As a reference, features of the target object can be considered special surfaces of unique shape and illumination (for example, solar panels), lines, or special points. Consider for concretization the tips of the antennas as reference features (Figure 3).

Figure 3: Microsatellite “Chibis-M” and the reference features.

4. First Stage: Reference Features and Motion Parameter Determination Algorithm

Let the target satellite be uncooperative with unknown reference point positions ( in (3)). Assume that the chaser satellite observes the target during continuous time. In that time, the reference features or its candidates can be tracked on the CCD images. The new feature candidates can arise in the field of view or disappear in the shadow during the observation. As a result, a sequence of the measured coordinates of the features is available for processing. The problem is to estimate the positions of the reference features using these measurements. It can be done by LSM using the equations of motion if initial conditions and tensor of inertia of the target satellite are known. If the parameters are unknown, it is possible to estimate them jointly with the reference point positions.

First, consider how to track the reference feature position from image to image. When the first image of the target is obtained, it is reasonable to filter it for noise elimination. Then, the image can be converted to the binary one by using predetermined threshold. On the binary image, it is easy to find boundaries of the detectable reference feature positions. If the feature is a point, then the center of the mark can be calculated as a center of illumination or center of the boundary. Assume all positions of the reference points on the first image are measured. On the next image, we will search the corresponding feature points in the certain -neighborhood of the . If the feature point is found in -neighborhood of the previous point, then assume that it is the same features and collect it in special time column with coordinates of the th feature points on the sequence of frames. If there is no feature point in -neighborhood of the , assume that the point is shadowed or it is a point with not stable luminosity properties and it cannot be a reference point. Such an algorithm of feature point association fails if the target object moves or rotates too fast and it is applicable only in the close range relative motion when all the details of the target surface can be recognized in the image.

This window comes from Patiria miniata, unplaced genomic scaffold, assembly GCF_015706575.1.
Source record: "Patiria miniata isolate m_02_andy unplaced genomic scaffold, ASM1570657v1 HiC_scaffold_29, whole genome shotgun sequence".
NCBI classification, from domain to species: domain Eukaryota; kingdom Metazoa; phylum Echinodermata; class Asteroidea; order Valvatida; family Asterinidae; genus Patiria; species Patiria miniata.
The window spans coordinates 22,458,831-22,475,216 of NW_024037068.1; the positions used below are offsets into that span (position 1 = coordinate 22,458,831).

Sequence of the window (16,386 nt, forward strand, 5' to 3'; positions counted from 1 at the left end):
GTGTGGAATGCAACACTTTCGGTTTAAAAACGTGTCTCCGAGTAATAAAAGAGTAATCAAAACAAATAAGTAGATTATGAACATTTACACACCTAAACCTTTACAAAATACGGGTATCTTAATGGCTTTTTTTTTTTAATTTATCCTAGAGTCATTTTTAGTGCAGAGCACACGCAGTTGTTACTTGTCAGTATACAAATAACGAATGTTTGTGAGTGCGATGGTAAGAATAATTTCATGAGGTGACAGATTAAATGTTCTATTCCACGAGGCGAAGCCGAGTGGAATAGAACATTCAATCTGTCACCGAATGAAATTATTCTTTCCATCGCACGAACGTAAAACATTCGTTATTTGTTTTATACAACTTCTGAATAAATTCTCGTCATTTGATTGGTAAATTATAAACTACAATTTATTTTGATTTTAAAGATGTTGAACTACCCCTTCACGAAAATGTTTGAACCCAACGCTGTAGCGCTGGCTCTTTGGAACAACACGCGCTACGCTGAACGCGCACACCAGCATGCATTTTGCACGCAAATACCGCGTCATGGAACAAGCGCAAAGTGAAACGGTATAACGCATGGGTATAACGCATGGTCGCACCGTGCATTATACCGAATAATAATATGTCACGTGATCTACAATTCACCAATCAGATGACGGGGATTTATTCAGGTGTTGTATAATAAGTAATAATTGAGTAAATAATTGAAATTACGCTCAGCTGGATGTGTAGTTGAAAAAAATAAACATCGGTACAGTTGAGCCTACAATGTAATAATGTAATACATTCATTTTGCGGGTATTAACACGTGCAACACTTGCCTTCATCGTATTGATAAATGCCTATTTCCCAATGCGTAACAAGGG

As a result of the feature point association algorithm, the database of the possible reference points is obtained. It is reasonable to process the feature points with the lengthiest records. It means that some of the point was observed for a rather long time and it is the points with stable luminosity.

Consider a vector of estimated parameters: where is a vector to the target satellite center of mass at the moment of the first image acquisition, is an initial vector of relative velocity, is a vector part of mutual attitude quaternion at the first moment, is an initial vector of angular velocity, is a tensor of inertia of the target object, and is the radius-vector of the th reference point in the body-fixed frame. If the vector is defined, the measured coordinates of the reference points can be calculated by integrating equations of motion (1) and (2) and using measurement model (3) and (4). So, the propagated measurement vectors of th reference point at time step are functions of the estimated vector .